How To Train Your Staff for Emergency Situations

How To Train Your Staff for Emergency Situations
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    Nothing is more important than the safety of your employees.

    Check out how to train your staff for emergency situations to ensure you have practices in place that will prepare them for any crisis scenario.



Chaos can easily take hold in a crisis, which is why it’s essential to have a set plan in place for emergencies. You’ll need a different plan for the case of fires, tornados, health emergencies, an active shooter situation, flooding, ice storm, or any other natural occurring emergencies common in your area.

Each crisis brings unique problems, so you can’t just have a blanket evocation plan and call it a day. The plan will need to include where to locate emergency equipment, what to do during a lockdown, what machinery presents a heightened risk for injury, and how to handle those specific problems.

Assign Roles

During an emergency, people must understand what role they need to play. There is a reason why a stewardess checks with you to ensure you understand your responsibilities when you sit in an emergency aisle on a plane.

Many companies will establish an emergency response team. This group of employees will volunteer for training in CPR, AED machines, and other crises. So when immediate assistance is required, there isn’t any hesitation on who to call or what to do.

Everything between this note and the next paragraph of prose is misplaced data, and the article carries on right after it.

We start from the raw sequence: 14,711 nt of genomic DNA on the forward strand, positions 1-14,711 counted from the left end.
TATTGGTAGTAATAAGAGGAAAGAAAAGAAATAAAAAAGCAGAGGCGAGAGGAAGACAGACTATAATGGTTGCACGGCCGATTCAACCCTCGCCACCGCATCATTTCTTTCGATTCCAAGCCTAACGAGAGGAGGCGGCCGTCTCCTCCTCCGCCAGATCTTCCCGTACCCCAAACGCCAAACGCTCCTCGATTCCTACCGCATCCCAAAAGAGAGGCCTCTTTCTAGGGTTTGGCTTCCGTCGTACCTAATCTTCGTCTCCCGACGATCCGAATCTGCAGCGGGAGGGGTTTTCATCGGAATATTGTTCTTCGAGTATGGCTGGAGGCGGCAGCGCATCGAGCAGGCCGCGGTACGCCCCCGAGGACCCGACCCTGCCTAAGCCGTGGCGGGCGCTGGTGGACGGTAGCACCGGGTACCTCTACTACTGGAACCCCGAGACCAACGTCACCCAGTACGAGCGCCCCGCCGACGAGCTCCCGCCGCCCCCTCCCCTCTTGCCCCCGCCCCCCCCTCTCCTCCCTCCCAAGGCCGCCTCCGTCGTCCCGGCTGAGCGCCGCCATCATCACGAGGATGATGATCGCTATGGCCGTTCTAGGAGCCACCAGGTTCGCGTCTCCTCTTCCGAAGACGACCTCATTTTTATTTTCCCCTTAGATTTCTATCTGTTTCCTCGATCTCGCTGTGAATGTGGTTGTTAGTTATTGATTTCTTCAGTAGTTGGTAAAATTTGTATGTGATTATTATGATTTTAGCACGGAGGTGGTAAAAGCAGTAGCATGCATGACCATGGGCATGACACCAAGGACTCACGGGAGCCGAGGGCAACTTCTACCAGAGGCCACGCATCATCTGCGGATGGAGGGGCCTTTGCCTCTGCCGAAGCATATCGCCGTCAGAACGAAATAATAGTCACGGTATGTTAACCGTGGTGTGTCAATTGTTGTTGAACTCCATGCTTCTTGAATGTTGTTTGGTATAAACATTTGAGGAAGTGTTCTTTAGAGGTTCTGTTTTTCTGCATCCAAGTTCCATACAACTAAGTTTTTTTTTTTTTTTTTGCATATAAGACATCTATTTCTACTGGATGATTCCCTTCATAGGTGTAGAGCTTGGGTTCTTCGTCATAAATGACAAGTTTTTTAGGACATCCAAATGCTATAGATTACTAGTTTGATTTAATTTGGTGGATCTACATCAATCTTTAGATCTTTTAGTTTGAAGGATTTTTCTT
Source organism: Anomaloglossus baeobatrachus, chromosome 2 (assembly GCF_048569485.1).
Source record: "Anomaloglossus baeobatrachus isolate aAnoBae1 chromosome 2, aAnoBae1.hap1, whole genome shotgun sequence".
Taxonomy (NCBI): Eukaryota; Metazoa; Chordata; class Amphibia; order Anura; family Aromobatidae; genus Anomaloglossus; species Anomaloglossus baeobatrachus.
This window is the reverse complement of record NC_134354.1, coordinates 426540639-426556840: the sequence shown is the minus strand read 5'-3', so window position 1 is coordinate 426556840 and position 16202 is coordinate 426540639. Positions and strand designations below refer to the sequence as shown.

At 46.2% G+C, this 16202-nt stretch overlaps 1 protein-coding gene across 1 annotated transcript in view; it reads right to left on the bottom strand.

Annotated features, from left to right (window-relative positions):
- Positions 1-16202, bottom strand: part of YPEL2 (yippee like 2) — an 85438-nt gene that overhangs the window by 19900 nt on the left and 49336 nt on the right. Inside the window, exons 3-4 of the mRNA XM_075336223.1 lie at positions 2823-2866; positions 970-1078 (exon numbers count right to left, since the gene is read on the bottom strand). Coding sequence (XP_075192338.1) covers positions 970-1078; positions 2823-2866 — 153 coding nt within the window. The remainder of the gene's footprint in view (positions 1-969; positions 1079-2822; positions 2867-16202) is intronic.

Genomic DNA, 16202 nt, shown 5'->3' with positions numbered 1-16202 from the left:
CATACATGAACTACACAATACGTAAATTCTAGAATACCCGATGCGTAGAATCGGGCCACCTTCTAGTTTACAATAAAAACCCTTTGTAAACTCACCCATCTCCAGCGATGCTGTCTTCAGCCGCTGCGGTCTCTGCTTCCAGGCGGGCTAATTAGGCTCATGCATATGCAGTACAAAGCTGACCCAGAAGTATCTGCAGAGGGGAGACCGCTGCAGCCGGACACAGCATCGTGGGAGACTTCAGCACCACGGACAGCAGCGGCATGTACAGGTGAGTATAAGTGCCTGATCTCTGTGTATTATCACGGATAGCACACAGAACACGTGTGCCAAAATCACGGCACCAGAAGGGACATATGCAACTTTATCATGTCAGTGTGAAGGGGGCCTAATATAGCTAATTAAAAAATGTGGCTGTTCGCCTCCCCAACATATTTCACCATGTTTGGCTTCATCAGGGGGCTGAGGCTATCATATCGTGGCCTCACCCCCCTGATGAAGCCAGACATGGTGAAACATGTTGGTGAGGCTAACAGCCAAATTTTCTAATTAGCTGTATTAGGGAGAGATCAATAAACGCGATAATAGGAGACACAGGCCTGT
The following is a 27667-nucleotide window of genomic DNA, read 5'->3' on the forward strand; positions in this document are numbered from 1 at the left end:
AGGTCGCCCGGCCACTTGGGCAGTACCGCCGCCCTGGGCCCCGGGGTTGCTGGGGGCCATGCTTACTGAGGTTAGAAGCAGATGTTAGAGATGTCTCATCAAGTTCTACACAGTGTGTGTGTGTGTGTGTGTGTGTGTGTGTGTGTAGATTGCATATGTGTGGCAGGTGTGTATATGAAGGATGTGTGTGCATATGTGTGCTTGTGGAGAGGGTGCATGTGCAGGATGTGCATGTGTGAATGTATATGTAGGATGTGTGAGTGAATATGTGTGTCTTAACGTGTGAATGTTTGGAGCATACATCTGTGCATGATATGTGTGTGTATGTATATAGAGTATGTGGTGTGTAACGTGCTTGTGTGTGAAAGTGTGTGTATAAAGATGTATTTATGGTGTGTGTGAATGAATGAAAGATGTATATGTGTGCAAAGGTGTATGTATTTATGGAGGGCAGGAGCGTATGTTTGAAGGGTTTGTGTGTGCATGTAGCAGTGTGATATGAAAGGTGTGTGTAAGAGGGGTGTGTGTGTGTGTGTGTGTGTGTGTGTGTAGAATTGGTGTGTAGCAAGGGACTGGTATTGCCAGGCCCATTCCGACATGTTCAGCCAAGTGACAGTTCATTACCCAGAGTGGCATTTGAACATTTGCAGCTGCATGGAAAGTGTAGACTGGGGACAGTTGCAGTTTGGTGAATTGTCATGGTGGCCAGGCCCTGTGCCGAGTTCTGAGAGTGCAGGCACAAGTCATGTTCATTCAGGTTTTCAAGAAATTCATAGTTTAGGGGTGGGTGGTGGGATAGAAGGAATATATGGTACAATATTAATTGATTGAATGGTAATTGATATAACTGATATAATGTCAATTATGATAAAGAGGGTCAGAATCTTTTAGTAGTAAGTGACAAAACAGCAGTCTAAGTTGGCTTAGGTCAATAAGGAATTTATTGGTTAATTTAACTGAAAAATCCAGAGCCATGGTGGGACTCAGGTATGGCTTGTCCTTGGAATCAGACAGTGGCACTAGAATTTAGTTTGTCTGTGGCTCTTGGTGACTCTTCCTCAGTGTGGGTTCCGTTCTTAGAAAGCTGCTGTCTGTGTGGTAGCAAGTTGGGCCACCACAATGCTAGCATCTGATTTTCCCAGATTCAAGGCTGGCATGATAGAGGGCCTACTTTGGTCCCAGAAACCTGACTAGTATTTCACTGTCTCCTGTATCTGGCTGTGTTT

Also, those who don’t have an assigned role need to understand that the best thing they can do is stand out of the way or evacuate.

Train With Equipment

Depending on the crisis, different equipment or techniques are required. This means investing in training for team members to understand how and when to use the equipment. You can bring in a CPR trainer to teach all employees this valuable skill. Still, it may be harder to train the entire staff in every scenario, which is why many companies have emergency teams, as previously mentioned.

Also, for larger facilities, you’ll want to train your staff on effectively using the radio during an emergency to ensure streamlined communication. Time is the most valuable commodity you have during a crisis. You don’t want a misunderstanding over the radio to lead to a member of your team becoming injured.


Once all your plans and training are in place, you’ll want to drill your emergencies regularly. A fire drill might seem childish, but you don’t want to execute a plan the first time during a crisis where there isn’t room for error.

These drills allow people to practice their assigned roles, so they are less likely to make mistakes in the event of an actual crisis. You should train for multiple scenarios, such as fires, intruders, severe weather, or medical emergencies. That way, they always know what to expect.

Now that you have a better understanding of how to train your staff for emergency situations, you can establish safe and well-thought-out crisis plans at your facility.

image credit: Adobe Stock

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Categories: Employee Safety

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